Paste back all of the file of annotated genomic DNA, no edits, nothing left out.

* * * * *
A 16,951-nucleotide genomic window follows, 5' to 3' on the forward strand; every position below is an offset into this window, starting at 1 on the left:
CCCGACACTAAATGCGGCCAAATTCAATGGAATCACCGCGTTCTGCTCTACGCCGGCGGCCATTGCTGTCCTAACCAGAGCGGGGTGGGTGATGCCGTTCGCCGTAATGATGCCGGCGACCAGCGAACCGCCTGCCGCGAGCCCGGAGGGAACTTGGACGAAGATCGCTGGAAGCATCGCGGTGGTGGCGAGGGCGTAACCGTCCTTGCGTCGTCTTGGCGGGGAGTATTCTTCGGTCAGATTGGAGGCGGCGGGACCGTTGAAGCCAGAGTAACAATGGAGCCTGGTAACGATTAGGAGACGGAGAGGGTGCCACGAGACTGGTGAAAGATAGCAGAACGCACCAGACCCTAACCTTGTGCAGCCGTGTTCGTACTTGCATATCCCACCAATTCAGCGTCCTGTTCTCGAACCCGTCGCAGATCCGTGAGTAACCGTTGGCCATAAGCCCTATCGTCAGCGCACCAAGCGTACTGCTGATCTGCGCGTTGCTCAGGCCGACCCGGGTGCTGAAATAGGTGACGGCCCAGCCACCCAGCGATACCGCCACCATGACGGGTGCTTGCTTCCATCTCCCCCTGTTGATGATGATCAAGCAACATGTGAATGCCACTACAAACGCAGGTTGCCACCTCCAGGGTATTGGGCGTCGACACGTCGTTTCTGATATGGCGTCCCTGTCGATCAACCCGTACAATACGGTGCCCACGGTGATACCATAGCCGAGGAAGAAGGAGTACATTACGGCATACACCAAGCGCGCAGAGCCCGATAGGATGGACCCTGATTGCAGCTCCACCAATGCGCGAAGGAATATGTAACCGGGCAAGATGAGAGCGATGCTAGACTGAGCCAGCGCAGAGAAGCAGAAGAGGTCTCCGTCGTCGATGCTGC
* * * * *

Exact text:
A 16,951-nucleotide genomic window follows, 5' to 3' on the forward strand; every position below is an offset into this window, starting at 1 on the left:
CCCGACACTAAATGCGGCCAAATTCAATGGAATCACCGCGTTCTGCTCTACGCCGGCGGCCATTGCTGTCCTAACCAGAGCGGGGTGGGTGATGCCGTTCGCCGTAATGATGCCGGCGACCAGCGAACCGCCTGCCGCGAGCCCGGAGGGAACTTGGACGAAGATCGCTGGAAGCATCGCGGTGGTGGCGAGGGCGTAACCGTCCTTGCGTCGTCTTGGCGGGGAGTATTCTTCGGTCAGATTGGAGGCGGCGGGACCGTTGAAGCCAGAGTAACAATGGAGCCTGGTAACGATTAGGAGACGGAGAGGGTGCCACGAGACTGGTGAAAGATAGCAGAACGCACCAGACCCTAACCTTGTGCAGCCGTGTTCGTACTTGCATATCCCACCAATTCAGCGTCCTGTTCTCGAACCCGTCGCAGATCCGTGAGTAACCGTTGGCCATAAGCCCTATCGTCAGCGCACCAAGCGTACTGCTGATCTGCGCGTTGCTCAGGCCGACCCGGGTGCTGAAATAGGTGACGGCCCAGCCACCCAGCGATACCGCCACCATGACGGGTGCTTGCTTCCATCTCCCCCTGTTGATGATGATCAAGCAACATGTGAATGCCACTACAAACGCAGGTTGCCACCTCCAGGGTATTGGGCGTCGACACGTCGTTTCTGATATGGCGTCCCTGTCGATCAACCCGTACAATACGGTGCCCACGGTGATACCATAGCCGAGGAAGAAGGAGTACATTACGGCATACACCAAGCGCGCAGAGCCCGATAGGATGGACCCTGATTGCAGCTCCACCAATGCGCGAAGGAATATGTAACCGGGCAAGATGAGAGCGATGCTAGACTGAGCCAGCGCAGAGAAGCAGAAGAGGTCTCCGTCGTCGATGCTGC